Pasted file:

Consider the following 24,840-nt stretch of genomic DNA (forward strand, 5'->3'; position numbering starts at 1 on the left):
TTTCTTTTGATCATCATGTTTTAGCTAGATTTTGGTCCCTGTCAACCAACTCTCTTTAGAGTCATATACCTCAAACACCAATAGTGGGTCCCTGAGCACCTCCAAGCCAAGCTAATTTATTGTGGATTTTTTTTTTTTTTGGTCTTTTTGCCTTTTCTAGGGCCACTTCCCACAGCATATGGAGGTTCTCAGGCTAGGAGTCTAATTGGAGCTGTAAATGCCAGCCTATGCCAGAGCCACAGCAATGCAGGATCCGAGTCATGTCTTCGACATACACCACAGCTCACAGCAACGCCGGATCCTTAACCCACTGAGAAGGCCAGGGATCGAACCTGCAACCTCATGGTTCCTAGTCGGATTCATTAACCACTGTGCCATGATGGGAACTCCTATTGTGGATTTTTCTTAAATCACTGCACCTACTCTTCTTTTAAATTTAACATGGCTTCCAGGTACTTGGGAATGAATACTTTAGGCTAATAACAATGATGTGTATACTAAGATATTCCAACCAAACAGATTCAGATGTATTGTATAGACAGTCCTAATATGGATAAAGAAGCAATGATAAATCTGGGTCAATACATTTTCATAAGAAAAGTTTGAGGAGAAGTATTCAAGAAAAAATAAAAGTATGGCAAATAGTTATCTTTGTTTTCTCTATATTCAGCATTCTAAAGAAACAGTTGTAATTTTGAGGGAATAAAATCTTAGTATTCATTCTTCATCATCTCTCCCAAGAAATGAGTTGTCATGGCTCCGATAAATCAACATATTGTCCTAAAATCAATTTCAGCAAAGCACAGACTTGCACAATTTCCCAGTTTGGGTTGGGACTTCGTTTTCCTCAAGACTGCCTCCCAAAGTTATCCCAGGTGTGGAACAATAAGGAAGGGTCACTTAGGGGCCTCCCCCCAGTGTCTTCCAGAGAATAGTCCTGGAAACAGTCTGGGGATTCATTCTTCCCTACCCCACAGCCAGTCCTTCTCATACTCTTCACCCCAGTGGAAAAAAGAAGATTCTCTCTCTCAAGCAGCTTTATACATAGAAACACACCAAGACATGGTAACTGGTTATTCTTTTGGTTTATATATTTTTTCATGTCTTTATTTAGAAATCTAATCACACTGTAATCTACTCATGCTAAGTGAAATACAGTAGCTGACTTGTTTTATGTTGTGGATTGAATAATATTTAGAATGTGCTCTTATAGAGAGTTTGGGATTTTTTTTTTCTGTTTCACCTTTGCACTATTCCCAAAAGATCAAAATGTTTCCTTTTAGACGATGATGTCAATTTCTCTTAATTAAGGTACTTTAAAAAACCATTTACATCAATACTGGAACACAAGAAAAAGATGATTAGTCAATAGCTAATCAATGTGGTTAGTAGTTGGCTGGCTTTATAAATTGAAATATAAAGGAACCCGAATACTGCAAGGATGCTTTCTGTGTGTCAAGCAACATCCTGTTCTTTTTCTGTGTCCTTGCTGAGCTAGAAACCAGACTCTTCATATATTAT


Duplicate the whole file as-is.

Consider the following 24,840-nt stretch of genomic DNA (forward strand, 5'->3'; position numbering starts at 1 on the left):
TTTCTTTTGATCATCATGTTTTAGCTAGATTTTGGTCCCTGTCAACCAACTCTCTTTAGAGTCATATACCTCAAACACCAATAGTGGGTCCCTGAGCACCTCCAAGCCAAGCTAATTTATTGTGGATTTTTTTTTTTTTTGGTCTTTTTGCCTTTTCTAGGGCCACTTCCCACAGCATATGGAGGTTCTCAGGCTAGGAGTCTAATTGGAGCTGTAAATGCCAGCCTATGCCAGAGCCACAGCAATGCAGGATCCGAGTCATGTCTTCGACATACACCACAGCTCACAGCAACGCCGGATCCTTAACCCACTGAGAAGGCCAGGGATCGAACCTGCAACCTCATGGTTCCTAGTCGGATTCATTAACCACTGTGCCATGATGGGAACTCCTATTGTGGATTTTTCTTAAATCACTGCACCTACTCTTCTTTTAAATTTAACATGGCTTCCAGGTACTTGGGAATGAATACTTTAGGCTAATAACAATGATGTGTATACTAAGATATTCCAACCAAACAGATTCAGATGTATTGTATAGACAGTCCTAATATGGATAAAGAAGCAATGATAAATCTGGGTCAATACATTTTCATAAGAAAAGTTTGAGGAGAAGTATTCAAGAAAAAATAAAAGTATGGCAAATAGTTATCTTTGTTTTCTCTATATTCAGCATTCTAAAGAAACAGTTGTAATTTTGAGGGAATAAAATCTTAGTATTCATTCTTCATCATCTCTCCCAAGAAATGAGTTGTCATGGCTCCGATAAATCAACATATTGTCCTAAAATCAATTTCAGCAAAGCACAGACTTGCACAATTTCCCAGTTTGGGTTGGGACTTCGTTTTCCTCAAGACTGCCTCCCAAAGTTATCCCAGGTGTGGAACAATAAGGAAGGGTCACTTAGGGGCCTCCCCCCAGTGTCTTCCAGAGAATAGTCCTGGAAACAGTCTGGGGATTCATTCTTCCCTACCCCACAGCCAGTCCTTCTCATACTCTTCACCCCAGTGGAAAAAAGAAGATTCTCTCTCTCAAGCAGCTTTATACATAGAAACACACCAAGACATGGTAACTGGTTATTCTTTTGGTTTATATATTTTTTCATGTCTTTATTTAGAAATCTAATCACACTGTAATCTACTCATGCTAAGTGAAATACAGTAGCTGACTTGTTTTATGTTGTGGATTGAATAATATTTAGAATGTGCTCTTATAGAGAGTTTGGGATTTTTTTTTTCTGTTTCACCTTTGCACTATTCCCAAAAGATCAAAATGTTTCCTTTTAGACGATGATGTCAATTTCTCTTAATTAAGGTACTTTAAAAAACCATTTACATCAATACTGGAACACAAGAAAAAGATGATTAGTCAATAGCTAATCAATGTGGTTAGTAGTTGGCTGGCTTTATAAATTGAAATATAAAGGAACCCGAATACTGCAAGGATGCTTTCTGTGTGTCAAGCAACATCCTGTTCTTTTTCTGTGTCCTTGCTGAGCTAGAAACCAGACTCTTCATATATTAT